[Milton-L] O Eve, in evil hour...

John Geraghty johnegeraghty at hotmail.com
Sun Nov 13 21:24:29 EST 2005

Perhaps another angle to explore that I have not seen mentioned in this context is a palindromic connection between  live and evil.  Eve (livE) created by God as the antidote for Evil (and, obviously, Eve being a palindrome as well).  

Strongs lists 

causatively from 'chavah' (2331); life-giver; Chavvah (or Eve), the first woman:--Eve

khaw-yaw'a primitive root (compare 'chavah' (2331), 'chayah' (2421)); to live, whether literally or figuratively; causatively, to revive:--keep (leave, make) alive, X certainly, give (promise) life, (let, suffer to) live, nourish up, preserve (alive), quicken, recover, repair, restore (to life), revive, (X God) save (alive, life, lives), X surely, be whole.

There is also precedent in this to explore as in poems such as the following excerpt playing on Ave \Eva : 

Ca Eva nos tolleu 
Parays'e Deus 
Ave nos y meteu; 
porend', amigos meus: 
Entre Av'e Eva.   

And a more postive exploration by Hildegard von Bingen (you can easily google for specific examples in her works):

the images and allegories used to refer to the Mary are among the richest and most varied of her work, in accordance with the importance the feminine element played. For example, the Virgin is seen as the redeemer of Eve's original sin (Ave/Eva), or as the flowered branch of the tree of Jesse (wordplay Virgo=Virgin/Virga=Branch), or as the dawn above which Jesus' sun rises. 


And a review of "EVE: A BIOGRAPHY" By Pamela Norris

She ends Eve's biography by showing that, although few and far between, there is a scattering of women's accounts throughout history that tell Eve's side of the story. One of the earliest such accounts is that of Abbess Hildegard von Bingen, a religious scholar during the 11th century. Hildegard viewed Eve's character, including her sexuality, as much more symbolic of the divine nature than Adam's, and as Norris puts it "offered women dignity and hope."


Also ref: http://www.clas.ufl.edu/users/rashoaf/duality/front/pref.htm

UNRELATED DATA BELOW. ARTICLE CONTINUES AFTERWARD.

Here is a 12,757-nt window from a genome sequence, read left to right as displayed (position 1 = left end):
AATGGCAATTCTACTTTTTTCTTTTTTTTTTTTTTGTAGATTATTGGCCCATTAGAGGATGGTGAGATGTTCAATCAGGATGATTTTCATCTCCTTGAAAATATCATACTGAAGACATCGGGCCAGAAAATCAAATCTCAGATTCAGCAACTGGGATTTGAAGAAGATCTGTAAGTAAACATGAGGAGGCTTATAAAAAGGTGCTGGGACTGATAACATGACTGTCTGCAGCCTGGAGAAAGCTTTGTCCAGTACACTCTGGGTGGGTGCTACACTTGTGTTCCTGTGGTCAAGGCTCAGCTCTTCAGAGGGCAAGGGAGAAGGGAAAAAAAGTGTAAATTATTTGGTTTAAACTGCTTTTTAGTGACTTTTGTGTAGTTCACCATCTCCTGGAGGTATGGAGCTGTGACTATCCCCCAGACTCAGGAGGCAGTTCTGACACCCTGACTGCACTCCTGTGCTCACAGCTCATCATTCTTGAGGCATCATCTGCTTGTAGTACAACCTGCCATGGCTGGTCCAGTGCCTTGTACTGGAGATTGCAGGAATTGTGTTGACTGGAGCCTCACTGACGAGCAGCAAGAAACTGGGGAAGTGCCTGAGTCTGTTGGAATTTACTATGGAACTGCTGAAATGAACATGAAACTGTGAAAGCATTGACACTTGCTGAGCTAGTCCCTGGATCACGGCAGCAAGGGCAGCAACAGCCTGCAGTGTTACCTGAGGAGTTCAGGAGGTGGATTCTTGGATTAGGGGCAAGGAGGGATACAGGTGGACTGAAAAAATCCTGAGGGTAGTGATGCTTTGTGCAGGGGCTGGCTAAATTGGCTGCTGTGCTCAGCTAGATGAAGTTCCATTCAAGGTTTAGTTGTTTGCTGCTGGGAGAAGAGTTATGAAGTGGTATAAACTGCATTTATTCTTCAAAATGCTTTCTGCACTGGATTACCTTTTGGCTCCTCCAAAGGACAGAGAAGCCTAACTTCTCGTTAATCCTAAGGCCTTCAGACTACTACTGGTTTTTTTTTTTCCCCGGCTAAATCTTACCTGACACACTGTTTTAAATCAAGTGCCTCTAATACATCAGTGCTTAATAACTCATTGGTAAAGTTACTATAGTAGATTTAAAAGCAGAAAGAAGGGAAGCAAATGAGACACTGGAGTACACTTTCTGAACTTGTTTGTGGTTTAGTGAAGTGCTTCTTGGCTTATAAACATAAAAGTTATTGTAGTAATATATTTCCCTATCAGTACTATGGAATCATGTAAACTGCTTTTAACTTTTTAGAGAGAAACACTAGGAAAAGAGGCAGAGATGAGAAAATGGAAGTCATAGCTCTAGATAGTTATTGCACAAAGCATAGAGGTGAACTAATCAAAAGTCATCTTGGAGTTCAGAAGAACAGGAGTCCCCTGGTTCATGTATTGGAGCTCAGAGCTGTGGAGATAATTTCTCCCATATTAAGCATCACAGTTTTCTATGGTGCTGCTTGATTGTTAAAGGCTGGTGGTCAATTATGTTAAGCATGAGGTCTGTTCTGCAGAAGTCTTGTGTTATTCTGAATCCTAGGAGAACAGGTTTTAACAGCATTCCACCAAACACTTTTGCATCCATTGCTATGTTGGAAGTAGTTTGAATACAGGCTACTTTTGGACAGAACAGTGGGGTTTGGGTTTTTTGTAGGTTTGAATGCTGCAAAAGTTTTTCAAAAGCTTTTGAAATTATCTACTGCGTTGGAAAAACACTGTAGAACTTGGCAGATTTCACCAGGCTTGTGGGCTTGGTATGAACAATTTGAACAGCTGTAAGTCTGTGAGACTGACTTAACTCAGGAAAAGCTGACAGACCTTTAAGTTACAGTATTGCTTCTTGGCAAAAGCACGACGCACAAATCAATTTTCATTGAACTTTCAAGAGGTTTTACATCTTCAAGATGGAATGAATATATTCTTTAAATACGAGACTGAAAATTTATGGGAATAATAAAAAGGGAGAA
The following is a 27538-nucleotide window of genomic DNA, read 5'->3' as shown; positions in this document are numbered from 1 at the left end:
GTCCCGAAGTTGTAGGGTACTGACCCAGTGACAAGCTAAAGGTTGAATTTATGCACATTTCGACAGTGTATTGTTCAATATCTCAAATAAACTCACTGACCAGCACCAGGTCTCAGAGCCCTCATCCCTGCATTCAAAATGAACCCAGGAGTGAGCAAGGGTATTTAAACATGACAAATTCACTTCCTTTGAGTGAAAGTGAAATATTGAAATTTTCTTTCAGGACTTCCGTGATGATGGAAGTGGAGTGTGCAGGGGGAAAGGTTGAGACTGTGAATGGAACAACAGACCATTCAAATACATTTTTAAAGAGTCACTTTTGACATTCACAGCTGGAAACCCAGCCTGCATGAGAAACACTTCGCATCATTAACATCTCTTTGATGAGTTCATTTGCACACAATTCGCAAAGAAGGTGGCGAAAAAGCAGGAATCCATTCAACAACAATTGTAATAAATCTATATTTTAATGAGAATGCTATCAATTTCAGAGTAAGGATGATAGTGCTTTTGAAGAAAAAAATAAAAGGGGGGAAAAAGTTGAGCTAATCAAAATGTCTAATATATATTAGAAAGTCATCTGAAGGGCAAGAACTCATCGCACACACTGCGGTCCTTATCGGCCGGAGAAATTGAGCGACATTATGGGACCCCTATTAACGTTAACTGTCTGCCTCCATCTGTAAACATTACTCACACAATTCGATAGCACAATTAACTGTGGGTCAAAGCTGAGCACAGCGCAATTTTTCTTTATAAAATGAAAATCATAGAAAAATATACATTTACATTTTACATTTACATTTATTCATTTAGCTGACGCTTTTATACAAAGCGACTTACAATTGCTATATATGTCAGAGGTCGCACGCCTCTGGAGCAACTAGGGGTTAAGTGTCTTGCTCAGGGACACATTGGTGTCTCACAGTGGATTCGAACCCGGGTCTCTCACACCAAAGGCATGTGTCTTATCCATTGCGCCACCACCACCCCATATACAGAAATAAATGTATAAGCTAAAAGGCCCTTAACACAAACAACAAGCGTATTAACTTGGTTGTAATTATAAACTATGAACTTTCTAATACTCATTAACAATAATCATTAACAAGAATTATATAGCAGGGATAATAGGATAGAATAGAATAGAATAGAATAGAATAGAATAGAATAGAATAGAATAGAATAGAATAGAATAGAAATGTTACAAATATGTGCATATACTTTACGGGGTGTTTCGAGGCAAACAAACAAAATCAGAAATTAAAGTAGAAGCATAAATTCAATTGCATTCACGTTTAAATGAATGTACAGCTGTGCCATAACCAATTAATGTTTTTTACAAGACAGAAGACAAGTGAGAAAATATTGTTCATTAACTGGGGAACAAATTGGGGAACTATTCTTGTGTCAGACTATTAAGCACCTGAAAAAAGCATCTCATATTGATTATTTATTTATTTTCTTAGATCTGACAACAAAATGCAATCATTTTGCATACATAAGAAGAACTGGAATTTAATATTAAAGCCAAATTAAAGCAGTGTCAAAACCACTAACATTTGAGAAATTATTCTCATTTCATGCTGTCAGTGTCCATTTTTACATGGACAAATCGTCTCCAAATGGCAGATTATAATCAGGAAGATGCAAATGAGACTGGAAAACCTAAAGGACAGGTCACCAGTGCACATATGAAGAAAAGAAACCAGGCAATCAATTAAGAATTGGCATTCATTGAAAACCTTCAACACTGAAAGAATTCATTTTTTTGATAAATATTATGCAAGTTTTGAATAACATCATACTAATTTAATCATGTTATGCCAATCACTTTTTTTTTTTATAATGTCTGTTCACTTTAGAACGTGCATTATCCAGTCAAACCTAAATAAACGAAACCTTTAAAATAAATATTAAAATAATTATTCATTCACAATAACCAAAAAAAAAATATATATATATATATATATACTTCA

His soL returned the same way it went owt.

To Miltons BRAIN the icy fluid from his broad cold palm

B  ut Milton entering my FOOT I saw in the nether 
R  egions of the Imagination; also all men on Earth, 
A  nd all in Heaven, saw in the nether regions of the Imagination 
In Ulro beneath Beulah, the vast breach of Miltons descent.

F our Universes round the Mundane Egg remain Chaotic 
O ne to the North. named Urthona; One to the South. named Urizen; 
O ne to the East, named Luvah: One to the West, named Tharmas
T hey are the Four Zoa's that stood around the Throne Divine! 

For that portion namd the Elect: the Spectrous body of Milton: 
Redounding from my left FOOT into Los's Mundane space, 

T errific! and each mortal brain is walld and moated round 
W ithin: and Og and Anak watch here; here is the Seat 
O f Satan in its Webs; for in brain and heart and loins 
G ates open behind Satans Seat to the City of Golgonooza 

Descending down into my Garden, a Human Wonder of GOD 

 And Milton collecting all his fibres into impregnable strength 
D escended down a Paved work of all kinds of precious stones 
O ut from the eastern sky; descending down into my Cottage 
G arden: clothed in black. severe & silent he descended. 

The TOAD and venomous Newt; the Serpent clothed in gems and gold:

D eath Couch, in the caverns of death, in the corner of the Atlantic. 
A nd in the midst of the Great Assembly Palamabron pray'd: 
O God protect me from my friends, that they have not power over me 
T hou hast giv'n me power to protect myself from my bitterest enemies

D olorous that ran thro all Creation a Double Six-fold Wonder: 
A way from Ololon she divided and fled into the depths 
O f Miltons Shadow as a Dove upon the stormy Sea.